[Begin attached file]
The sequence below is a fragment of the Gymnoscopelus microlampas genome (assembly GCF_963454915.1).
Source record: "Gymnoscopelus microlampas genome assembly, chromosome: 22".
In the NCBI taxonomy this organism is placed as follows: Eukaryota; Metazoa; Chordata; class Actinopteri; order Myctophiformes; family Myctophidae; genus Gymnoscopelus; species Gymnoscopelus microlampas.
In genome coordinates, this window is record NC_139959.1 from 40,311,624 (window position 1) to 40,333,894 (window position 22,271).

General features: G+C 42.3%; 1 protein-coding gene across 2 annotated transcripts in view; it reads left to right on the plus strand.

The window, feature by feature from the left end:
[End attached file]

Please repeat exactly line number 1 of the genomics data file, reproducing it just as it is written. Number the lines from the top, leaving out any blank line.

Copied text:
The sequence below is a fragment of the Gymnoscopelus microlampas genome (assembly GCF_963454915.1).